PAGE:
International Commercial Law Blog

Legal advice from in-house lawyers is not protected by legal professional privilege

The European Court of Justice (see judgment in Case C-550/07 Akzo Nobel Chemicals Ltd v Commission) has ruled that in the competition field the European Commission has the right to seize and use as evidence legal advice given by in-house lawyers.

In its judgment the European Court of Justice has confirmed the existing position under EU Law that legal advice from in-house lawyers is not protected by legal professional privilege.

The Court had the opportunity to give a ruling on the extent of legal professional privilege (see judgement in Case C-155/79 AM&S Europe v Commission), holding that it is subject to two cumulative conditions. First, the exchange with the lawyer must be connected to “the client’s rights of defence” and, second, that the exchange must emanate from “independent lawyers”, that is to say “lawyers who are not bound to the client by a relationship of employment”.

As regards the second condition, the Court, in its judgment, observes that the requirement that the lawyer must be independent is based on a conception of the lawyer’s role as collaborating in the administration of justice and as being required to provide, in full independence and in the overriding interests of that cause, such legal assistance as the client needs.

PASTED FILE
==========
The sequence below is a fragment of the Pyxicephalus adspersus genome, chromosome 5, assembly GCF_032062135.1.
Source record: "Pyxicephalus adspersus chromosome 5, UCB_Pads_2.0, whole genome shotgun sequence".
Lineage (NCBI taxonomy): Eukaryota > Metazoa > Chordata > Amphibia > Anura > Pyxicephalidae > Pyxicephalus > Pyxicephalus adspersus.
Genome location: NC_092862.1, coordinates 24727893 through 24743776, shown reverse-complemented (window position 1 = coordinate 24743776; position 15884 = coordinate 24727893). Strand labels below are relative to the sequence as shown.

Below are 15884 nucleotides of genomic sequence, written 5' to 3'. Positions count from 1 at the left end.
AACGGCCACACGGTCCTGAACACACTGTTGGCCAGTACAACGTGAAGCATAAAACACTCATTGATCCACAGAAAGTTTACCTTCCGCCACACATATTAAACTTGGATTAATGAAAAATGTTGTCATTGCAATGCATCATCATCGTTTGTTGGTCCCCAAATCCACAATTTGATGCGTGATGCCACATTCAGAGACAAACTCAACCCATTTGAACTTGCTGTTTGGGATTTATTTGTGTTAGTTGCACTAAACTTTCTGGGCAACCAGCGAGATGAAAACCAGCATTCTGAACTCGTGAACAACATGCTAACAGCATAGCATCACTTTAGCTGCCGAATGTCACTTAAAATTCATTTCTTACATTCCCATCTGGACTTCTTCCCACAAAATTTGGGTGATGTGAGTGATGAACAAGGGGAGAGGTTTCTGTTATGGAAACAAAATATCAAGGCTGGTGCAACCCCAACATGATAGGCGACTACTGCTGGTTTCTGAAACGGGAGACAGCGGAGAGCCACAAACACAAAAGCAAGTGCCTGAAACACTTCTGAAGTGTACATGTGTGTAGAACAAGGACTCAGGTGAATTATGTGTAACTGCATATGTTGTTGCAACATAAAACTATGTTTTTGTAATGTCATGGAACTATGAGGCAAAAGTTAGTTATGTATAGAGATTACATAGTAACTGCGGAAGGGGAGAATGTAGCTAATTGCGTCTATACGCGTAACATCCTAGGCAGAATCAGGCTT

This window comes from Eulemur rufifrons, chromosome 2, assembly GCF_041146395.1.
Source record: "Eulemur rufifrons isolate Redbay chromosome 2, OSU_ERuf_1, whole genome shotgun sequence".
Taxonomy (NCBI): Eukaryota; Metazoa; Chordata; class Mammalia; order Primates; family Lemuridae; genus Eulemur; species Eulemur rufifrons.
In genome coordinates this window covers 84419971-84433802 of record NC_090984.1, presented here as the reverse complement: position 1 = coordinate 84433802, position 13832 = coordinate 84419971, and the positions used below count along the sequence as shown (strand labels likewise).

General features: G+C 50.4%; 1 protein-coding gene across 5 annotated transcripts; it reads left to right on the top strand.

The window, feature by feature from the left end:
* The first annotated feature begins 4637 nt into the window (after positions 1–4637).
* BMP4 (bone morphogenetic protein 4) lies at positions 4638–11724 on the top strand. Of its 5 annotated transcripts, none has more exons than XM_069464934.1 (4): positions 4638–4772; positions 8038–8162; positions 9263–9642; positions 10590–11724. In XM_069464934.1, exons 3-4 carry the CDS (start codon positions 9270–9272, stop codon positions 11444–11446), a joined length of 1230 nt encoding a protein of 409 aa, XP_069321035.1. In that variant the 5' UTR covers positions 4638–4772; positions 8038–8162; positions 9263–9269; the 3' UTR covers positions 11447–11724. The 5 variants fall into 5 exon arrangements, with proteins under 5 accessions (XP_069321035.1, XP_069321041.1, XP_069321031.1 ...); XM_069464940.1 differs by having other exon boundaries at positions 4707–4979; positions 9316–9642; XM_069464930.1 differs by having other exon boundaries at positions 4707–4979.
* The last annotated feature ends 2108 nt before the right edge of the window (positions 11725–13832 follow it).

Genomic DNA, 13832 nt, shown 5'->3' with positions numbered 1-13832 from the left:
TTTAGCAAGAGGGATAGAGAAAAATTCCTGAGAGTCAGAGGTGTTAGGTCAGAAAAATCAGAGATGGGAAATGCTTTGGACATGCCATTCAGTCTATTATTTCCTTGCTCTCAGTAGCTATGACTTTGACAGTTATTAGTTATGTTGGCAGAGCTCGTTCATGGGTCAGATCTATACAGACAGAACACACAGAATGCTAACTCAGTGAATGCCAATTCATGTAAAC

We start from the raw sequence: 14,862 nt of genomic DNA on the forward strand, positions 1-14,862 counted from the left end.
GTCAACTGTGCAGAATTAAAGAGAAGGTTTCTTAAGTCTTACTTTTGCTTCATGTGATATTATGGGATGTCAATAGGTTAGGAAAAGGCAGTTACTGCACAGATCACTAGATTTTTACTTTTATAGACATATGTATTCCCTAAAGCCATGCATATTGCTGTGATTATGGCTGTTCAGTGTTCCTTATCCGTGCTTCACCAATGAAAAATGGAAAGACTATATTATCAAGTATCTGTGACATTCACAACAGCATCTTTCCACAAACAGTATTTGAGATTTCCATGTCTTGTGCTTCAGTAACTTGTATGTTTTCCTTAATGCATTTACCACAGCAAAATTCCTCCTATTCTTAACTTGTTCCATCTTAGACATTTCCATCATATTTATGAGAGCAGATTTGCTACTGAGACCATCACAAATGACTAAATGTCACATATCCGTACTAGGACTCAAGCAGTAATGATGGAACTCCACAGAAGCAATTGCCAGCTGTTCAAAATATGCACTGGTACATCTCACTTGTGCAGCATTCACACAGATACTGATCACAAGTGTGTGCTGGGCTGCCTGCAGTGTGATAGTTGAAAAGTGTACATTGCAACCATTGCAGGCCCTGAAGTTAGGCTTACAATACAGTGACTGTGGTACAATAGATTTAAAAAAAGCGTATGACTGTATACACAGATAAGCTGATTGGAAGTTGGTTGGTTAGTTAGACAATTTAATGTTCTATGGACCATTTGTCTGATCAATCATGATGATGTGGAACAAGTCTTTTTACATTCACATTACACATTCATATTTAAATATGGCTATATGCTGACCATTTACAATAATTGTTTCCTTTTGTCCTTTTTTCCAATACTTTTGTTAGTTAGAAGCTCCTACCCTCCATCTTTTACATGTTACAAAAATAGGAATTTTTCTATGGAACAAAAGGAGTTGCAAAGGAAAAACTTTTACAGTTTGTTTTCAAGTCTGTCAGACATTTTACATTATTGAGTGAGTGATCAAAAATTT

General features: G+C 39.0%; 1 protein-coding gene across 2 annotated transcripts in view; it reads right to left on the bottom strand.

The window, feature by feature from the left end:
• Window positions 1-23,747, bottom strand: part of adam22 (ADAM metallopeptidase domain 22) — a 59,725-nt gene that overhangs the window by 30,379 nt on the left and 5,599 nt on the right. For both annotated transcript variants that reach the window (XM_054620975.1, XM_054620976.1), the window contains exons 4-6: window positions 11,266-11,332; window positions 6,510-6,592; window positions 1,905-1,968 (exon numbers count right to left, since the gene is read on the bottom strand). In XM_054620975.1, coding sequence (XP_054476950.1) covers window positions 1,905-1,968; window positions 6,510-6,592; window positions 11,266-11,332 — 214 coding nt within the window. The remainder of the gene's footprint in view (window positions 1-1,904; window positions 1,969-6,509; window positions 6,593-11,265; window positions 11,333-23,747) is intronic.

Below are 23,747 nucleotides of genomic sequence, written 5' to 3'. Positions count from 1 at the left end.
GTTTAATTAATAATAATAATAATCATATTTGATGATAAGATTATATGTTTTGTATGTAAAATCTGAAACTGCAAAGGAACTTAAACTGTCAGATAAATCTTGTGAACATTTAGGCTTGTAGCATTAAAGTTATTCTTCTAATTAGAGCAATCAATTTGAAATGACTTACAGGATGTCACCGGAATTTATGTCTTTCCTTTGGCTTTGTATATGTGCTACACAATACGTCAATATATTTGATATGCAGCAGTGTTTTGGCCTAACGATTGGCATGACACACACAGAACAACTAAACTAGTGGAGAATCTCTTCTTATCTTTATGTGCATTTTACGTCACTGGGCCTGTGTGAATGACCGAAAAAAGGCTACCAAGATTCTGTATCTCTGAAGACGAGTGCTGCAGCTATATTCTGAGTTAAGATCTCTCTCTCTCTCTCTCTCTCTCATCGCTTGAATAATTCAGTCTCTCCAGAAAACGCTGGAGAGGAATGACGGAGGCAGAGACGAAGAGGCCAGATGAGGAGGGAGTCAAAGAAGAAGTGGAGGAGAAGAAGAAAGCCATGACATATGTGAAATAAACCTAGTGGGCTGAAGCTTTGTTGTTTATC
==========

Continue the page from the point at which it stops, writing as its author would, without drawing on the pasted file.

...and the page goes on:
It follows that the requirement of independence means the absence of any employment relationship between the lawyer and his client, so that legal professional privilege does not cover exchanges within a company or group with in-house lawyers.

The Court did not address the question of whether advice from non-EU qualified lawyers should be protected by legal professional privilege, leaving the position as it currently stands, namely that the advice is not protected.

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